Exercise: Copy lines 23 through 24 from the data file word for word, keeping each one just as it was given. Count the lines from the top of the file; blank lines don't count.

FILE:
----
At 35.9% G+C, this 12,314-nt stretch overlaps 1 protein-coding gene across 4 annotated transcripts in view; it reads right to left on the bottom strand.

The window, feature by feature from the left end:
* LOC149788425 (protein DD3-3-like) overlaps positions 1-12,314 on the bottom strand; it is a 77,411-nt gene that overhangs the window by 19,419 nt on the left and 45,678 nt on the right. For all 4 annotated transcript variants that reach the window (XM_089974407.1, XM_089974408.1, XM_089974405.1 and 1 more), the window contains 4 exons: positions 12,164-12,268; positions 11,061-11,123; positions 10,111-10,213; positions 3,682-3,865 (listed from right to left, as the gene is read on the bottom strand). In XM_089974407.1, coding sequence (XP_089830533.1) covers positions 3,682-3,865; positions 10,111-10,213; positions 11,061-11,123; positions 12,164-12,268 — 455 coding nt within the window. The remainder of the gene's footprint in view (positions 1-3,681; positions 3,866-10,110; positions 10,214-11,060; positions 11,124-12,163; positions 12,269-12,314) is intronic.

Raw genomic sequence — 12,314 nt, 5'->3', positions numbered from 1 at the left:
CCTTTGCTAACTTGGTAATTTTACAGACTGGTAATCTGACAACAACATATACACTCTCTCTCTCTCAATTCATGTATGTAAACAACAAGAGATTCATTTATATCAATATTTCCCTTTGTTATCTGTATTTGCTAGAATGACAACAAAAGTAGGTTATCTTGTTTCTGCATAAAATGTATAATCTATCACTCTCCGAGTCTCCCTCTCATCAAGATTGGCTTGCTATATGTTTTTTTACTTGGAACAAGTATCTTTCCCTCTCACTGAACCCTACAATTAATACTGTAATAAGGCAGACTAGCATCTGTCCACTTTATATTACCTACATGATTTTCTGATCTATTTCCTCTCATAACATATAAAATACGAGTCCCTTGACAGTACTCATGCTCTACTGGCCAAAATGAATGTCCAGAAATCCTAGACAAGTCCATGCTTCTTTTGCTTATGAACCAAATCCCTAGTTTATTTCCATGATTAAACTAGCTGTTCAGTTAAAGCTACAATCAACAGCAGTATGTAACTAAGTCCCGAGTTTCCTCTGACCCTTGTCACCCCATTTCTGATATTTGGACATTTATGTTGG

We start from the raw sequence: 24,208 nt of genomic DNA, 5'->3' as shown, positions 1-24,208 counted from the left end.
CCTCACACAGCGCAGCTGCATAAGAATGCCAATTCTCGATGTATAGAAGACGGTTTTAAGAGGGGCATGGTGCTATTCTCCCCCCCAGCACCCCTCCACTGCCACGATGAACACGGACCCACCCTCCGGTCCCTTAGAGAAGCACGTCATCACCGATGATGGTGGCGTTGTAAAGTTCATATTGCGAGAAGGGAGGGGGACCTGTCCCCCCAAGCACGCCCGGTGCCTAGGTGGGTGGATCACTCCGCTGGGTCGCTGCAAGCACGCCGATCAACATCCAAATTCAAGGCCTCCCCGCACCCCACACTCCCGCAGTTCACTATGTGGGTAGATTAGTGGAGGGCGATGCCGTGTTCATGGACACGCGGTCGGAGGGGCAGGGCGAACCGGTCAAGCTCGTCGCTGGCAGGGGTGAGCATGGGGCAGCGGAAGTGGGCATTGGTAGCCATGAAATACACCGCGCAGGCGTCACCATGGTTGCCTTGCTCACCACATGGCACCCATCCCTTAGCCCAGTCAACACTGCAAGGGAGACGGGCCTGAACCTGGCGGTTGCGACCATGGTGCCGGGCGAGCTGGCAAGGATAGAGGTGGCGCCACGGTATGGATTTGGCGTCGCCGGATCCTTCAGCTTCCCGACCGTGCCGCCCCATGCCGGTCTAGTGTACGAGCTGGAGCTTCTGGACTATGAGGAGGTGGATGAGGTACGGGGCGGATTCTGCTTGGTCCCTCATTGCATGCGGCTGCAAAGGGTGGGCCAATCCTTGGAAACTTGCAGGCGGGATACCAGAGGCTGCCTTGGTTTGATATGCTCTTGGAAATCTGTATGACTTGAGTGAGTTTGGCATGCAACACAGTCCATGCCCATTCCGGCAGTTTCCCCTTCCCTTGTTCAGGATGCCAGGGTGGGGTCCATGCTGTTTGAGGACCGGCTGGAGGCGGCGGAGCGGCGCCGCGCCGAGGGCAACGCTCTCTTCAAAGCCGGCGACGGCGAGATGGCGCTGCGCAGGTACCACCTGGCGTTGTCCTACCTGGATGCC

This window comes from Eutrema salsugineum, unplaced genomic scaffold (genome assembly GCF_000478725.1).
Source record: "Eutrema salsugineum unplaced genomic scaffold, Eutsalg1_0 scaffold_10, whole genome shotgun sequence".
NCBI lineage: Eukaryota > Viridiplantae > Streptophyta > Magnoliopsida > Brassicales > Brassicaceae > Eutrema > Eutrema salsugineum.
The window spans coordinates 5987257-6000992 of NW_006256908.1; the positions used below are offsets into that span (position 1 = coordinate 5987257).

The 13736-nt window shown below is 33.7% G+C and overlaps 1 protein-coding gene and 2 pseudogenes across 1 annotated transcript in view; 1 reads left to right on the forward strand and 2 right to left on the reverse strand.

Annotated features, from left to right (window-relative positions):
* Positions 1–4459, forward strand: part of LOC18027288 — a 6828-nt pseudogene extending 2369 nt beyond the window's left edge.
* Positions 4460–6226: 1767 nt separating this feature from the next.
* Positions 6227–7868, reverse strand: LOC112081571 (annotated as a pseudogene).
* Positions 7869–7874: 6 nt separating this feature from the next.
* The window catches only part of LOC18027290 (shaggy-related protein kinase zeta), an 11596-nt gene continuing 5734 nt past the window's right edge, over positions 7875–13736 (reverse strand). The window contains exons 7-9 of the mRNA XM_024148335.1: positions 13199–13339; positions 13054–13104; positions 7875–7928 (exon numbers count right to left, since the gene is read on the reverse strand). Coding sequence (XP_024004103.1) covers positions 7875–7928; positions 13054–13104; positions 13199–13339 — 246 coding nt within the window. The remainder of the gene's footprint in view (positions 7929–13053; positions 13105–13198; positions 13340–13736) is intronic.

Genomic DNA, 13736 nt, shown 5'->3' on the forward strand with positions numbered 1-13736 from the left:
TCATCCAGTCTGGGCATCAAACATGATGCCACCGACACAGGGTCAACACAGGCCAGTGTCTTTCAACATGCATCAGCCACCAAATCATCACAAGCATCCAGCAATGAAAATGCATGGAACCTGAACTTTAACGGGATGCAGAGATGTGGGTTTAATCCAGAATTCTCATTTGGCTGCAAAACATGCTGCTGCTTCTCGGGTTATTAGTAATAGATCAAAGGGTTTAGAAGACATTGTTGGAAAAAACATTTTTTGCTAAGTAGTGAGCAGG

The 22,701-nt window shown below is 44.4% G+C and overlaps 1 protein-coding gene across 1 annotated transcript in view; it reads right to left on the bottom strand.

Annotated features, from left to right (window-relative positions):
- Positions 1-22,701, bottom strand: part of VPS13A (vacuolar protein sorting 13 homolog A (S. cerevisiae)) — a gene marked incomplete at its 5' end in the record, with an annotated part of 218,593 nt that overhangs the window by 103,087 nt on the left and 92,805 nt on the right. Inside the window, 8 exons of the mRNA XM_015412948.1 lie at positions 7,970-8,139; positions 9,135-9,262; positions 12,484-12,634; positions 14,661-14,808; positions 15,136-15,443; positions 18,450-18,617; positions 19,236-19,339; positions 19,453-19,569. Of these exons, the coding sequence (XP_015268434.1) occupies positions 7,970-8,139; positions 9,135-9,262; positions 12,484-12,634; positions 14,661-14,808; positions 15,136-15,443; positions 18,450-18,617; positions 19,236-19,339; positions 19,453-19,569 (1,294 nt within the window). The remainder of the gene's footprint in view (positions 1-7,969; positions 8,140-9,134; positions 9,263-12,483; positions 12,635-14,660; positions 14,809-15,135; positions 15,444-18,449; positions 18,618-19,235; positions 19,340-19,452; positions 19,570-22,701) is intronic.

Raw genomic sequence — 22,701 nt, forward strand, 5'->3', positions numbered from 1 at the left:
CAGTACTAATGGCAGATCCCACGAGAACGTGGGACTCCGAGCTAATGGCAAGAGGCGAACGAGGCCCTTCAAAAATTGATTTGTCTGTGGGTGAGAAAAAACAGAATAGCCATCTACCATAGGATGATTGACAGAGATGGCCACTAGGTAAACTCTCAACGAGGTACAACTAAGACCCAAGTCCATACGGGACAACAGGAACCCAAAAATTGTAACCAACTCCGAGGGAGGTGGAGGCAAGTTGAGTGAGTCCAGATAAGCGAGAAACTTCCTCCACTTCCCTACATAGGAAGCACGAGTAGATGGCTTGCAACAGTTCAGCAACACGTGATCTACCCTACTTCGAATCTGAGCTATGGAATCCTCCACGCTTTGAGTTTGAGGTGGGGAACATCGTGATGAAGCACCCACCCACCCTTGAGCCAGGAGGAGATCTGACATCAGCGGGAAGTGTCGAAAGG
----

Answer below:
- Positions 1-22,701, bottom strand: part of VPS13A (vacuolar protein sorting 13 homolog A (S. cerevisiae)) — a gene marked incomplete at its 5' end in the record, with an annotated part of 218,593 nt that overhangs the window by 103,087 nt on the left and 92,805 nt on the right. Inside the window, 8 exons of the mRNA XM_015412948.1 lie at positions 7,970-8,139; positions 9,135-9,262; positions 12,484-12,634; positions 14,661-14,808; positions 15,136-15,443; positions 18,450-18,617; positions 19,236-19,339; positions 19,453-19,569. Of these exons, the coding sequence (XP_015268434.1) occupies positions 7,970-8,139; positions 9,135-9,262; positions 12,484-12,634; positions 14,661-14,808; positions 15,136-15,443; positions 18,450-18,617; positions 19,236-19,339; positions 19,453-19,569 (1,294 nt within the window). The remainder of the gene's footprint in view (positions 1-7,969; positions 8,140-9,134; positions 9,263-12,483; positions 12,635-14,660; positions 14,809-15,135; positions 15,444-18,449; positions 18,618-19,235; positions 19,340-19,452; positions 19,570-22,701) is intronic.

Raw genomic sequence — 22,701 nt, forward strand, 5'->3', positions numbered from 1 at the left: